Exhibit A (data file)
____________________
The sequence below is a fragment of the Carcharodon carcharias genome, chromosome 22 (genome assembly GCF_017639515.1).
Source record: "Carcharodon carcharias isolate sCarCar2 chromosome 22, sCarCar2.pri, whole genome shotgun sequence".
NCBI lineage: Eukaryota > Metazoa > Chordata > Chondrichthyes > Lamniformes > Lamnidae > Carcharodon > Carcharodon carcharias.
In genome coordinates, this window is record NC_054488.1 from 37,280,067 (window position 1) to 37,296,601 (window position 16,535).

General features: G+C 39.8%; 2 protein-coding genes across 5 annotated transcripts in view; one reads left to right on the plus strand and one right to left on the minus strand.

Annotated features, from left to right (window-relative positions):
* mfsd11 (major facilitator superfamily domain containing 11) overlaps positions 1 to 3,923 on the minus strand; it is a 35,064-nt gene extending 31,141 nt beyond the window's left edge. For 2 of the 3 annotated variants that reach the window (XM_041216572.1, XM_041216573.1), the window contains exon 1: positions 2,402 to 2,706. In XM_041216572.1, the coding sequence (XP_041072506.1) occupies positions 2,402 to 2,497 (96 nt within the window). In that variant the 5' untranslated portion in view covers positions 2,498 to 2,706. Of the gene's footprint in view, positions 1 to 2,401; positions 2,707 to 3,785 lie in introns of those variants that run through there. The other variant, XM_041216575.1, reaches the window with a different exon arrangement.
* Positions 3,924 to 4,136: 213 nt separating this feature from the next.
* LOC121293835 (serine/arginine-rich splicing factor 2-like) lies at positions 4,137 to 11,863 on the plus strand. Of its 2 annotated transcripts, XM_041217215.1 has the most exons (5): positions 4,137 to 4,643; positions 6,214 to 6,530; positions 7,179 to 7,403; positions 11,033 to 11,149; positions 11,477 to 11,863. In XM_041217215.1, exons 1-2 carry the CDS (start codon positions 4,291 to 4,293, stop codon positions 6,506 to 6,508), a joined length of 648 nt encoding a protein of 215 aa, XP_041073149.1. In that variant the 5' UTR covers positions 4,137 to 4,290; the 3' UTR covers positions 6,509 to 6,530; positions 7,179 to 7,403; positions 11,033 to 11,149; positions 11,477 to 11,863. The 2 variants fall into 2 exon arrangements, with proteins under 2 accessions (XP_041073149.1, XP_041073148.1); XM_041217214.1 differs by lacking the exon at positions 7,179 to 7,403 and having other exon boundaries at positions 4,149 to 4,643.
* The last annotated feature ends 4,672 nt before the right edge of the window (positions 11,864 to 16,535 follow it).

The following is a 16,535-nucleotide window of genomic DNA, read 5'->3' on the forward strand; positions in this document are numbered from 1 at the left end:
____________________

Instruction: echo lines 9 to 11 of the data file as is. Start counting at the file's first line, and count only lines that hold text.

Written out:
* LOC121293835 (serine/arginine-rich splicing factor 2-like) lies at positions 4,137 to 11,863 on the plus strand. Of its 2 annotated transcripts, XM_041217215.1 has the most exons (5): positions 4,137 to 4,643; positions 6,214 to 6,530; positions 7,179 to 7,403; positions 11,033 to 11,149; positions 11,477 to 11,863. In XM_041217215.1, exons 1-2 carry the CDS (start codon positions 4,291 to 4,293, stop codon positions 6,506 to 6,508), a joined length of 648 nt encoding a protein of 215 aa, XP_041073149.1. In that variant the 5' UTR covers positions 4,137 to 4,290; the 3' UTR covers positions 6,509 to 6,530; positions 7,179 to 7,403; positions 11,033 to 11,149; positions 11,477 to 11,863. The 2 variants fall into 2 exon arrangements, with proteins under 2 accessions (XP_041073149.1, XP_041073148.1); XM_041217214.1 differs by lacking the exon at positions 7,179 to 7,403 and having other exon boundaries at positions 4,149 to 4,643.
* The last annotated feature ends 4,672 nt before the right edge of the window (positions 11,864 to 16,535 follow it).

The following is a 16,535-nucleotide window of genomic DNA, read 5'->3' on the forward strand; positions in this document are numbered from 1 at the left end: